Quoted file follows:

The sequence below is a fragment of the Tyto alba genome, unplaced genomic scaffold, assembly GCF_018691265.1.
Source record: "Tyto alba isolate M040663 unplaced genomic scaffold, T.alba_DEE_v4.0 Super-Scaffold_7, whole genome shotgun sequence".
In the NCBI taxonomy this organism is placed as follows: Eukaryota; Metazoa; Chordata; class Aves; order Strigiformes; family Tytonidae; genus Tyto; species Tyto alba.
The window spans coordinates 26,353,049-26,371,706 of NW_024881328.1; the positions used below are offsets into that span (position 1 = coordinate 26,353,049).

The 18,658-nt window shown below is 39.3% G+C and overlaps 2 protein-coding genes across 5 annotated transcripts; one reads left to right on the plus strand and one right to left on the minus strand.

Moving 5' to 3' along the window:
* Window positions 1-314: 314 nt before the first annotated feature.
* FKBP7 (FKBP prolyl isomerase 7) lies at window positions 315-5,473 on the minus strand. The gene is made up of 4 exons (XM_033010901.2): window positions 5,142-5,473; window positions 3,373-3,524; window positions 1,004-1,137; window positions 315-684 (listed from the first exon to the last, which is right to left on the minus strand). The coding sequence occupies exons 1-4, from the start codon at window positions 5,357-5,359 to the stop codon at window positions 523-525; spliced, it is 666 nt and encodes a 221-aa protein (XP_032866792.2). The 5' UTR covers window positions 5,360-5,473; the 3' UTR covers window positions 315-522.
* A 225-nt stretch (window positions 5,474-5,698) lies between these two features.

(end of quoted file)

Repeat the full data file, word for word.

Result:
The sequence below is a fragment of the Tyto alba genome, unplaced genomic scaffold, assembly GCF_018691265.1.
Source record: "Tyto alba isolate M040663 unplaced genomic scaffold, T.alba_DEE_v4.0 Super-Scaffold_7, whole genome shotgun sequence".
In the NCBI taxonomy this organism is placed as follows: Eukaryota; Metazoa; Chordata; class Aves; order Strigiformes; family Tytonidae; genus Tyto; species Tyto alba.
The window spans coordinates 26,353,049-26,371,706 of NW_024881328.1; the positions used below are offsets into that span (position 1 = coordinate 26,353,049).

The 18,658-nt window shown below is 39.3% G+C and overlaps 2 protein-coding genes across 5 annotated transcripts; one reads left to right on the plus strand and one right to left on the minus strand.

Moving 5' to 3' along the window:
* Window positions 1-314: 314 nt before the first annotated feature.
* FKBP7 (FKBP prolyl isomerase 7) lies at window positions 315-5,473 on the minus strand. The gene is made up of 4 exons (XM_033010901.2): window positions 5,142-5,473; window positions 3,373-3,524; window positions 1,004-1,137; window positions 315-684 (listed from the first exon to the last, which is right to left on the minus strand). The coding sequence occupies exons 1-4, from the start codon at window positions 5,357-5,359 to the stop codon at window positions 523-525; spliced, it is 666 nt and encodes a 221-aa protein (XP_032866792.2). The 5' UTR covers window positions 5,360-5,473; the 3' UTR covers window positions 315-522.
* A 225-nt stretch (window positions 5,474-5,698) lies between these two features.